LSA Exec Committee Top Picks- Rhiannon Lord

The inextricable link between embodiment and narrative(s) offers opportunities to (re)examine how individuals experience their world in and through social structures therefore highlighting not only social inequalities and wellbeing concerns, but also, increasingly, emerging forms of empowerment.  Leisure practices and pursuits, particularly those with emphasis on physicality (e.g., sport and exercise), have a long history of limiting individuals’ (re)construction of body-selves by reproducing privileged body-narratives.  For example, numerous studies have reported women having to navigate tensions between their athletic and gendered body-selves.  In addition, athletes experience significant struggles (re)constructing their body-self, particularly during retirement, due to the body-narratives and regimes they are used to within their sport practices.  My ‘Top Picks’, then, are three articles whose authors  use body-narrative lenses to critically examine individuals’ experiences and wellbeing in and through their leisure practices.

My first pick is Chloe Maclean’s (2019) ‘Knowing your place and commanding space: de/constructions of gendered embodiment in mixed-sex karate’ (38:6).  Maclean’s work highlights how embodied lenses offer a unique and critical lens in examinations of women’s use and experience of mixed-sex physical leisure spaces, specifically in Karate.  Her use of sensory ethnographic methods, which are ‘spatially attuned’ provide rich detail on howunequal gender relations are subtly legitimised in these spaces.  Maclean’s work highlights the importance of not only embodied lenses, but also embodied methods.

My second pick is Agnes Elling-Machartzki’s (2015) ‘Extraordinary body-self narratives: sport and physical activity in the lives of transgender people’ (36:2).  Her work contributes to a relatively small collection on transgender people in sport/leisure, but in particular their embodied experiences pre- and post-transition.  Health and wellbeing issues around safety and stigmatisation were highlighted, but also the importance of physical activity in positively (re)constructing individuals’ body-selves.  Thus, Elling-Machartzki’s work emphasises the role embodied frameworks can play in, not only highlighting stubbornly persistent inequalities which are perpetuated in increasingly subtle ways, but also the possibility and promise of empowerment in and through leisure spaces.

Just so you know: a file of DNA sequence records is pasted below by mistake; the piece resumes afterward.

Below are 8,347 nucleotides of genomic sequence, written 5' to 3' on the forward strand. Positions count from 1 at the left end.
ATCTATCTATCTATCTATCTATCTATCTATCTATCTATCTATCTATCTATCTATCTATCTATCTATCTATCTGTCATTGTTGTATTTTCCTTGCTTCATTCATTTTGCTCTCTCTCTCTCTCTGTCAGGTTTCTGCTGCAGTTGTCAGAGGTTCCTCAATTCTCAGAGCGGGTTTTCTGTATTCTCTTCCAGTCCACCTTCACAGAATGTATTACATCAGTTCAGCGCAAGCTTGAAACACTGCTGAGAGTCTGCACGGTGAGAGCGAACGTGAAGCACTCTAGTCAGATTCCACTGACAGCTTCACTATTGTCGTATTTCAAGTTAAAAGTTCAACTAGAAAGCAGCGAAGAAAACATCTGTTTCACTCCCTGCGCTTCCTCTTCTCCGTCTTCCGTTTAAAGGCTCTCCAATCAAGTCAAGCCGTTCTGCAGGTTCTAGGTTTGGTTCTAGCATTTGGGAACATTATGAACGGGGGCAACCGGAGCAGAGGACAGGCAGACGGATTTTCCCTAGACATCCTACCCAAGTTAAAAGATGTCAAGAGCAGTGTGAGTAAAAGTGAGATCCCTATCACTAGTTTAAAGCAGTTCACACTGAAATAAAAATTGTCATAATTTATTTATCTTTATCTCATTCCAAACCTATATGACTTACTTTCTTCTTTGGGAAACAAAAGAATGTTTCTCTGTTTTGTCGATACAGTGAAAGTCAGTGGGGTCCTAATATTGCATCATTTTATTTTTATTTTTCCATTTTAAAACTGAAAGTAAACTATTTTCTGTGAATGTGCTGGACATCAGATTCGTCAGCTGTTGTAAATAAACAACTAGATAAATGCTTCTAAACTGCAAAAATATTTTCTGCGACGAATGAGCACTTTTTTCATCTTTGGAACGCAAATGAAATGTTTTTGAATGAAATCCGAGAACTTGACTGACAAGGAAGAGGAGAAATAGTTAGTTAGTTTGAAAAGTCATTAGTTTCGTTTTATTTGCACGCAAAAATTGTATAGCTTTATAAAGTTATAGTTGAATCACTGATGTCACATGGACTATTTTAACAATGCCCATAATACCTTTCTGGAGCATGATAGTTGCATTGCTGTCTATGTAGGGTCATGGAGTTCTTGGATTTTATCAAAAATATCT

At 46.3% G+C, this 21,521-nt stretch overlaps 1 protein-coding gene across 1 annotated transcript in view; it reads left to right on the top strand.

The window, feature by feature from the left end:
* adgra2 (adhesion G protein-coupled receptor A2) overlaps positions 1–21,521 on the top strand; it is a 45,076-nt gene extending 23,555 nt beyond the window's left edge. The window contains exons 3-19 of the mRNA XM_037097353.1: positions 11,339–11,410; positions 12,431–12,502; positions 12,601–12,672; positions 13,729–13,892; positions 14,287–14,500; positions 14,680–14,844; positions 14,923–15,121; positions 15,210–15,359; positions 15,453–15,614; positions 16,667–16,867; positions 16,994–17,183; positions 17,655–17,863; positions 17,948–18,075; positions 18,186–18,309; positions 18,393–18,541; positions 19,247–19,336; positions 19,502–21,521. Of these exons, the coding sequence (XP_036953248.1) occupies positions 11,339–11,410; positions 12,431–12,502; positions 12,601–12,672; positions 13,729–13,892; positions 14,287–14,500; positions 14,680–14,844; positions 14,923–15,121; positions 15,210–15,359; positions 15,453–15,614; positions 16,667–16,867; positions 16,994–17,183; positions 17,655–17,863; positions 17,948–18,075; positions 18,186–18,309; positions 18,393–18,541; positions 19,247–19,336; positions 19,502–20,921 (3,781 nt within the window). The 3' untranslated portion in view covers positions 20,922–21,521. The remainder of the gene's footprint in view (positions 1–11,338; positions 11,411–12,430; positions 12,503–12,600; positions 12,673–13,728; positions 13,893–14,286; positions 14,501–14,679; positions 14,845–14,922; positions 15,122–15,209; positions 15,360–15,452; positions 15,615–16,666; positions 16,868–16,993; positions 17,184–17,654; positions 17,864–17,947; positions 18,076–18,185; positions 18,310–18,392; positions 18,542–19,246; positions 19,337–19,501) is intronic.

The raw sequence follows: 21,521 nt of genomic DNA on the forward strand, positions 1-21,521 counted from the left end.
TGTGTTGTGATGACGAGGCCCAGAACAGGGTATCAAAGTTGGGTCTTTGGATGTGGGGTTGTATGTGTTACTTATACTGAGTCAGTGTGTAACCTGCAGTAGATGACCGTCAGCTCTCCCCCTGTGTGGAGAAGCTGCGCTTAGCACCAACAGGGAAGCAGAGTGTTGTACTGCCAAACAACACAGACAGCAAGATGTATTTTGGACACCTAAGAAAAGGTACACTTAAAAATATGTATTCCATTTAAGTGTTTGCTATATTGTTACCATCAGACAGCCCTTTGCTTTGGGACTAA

Finally, Luke Jones and Jim Denison’s (2019) ‘Jogging not running: A narrative approach to exploring ‘exercise as leisure’ after a life in elite football’ (38:6).  Their work addresses the prominence, or I would argue saturation, of (post)positivist perspectives on athletic careers, an increasingly noted criticism of and among career scholars.  Use of a narrative, and therefore inherently embodied, approach demonstrates that new knowledge can be generated in well-established areas of leisure studies and, again how physical leisure can enhance individuals’ health and wellbeing as they navigate body-self challenges.

Articles can be accessed here:

  1. ca1080/02614367.2019.1632919


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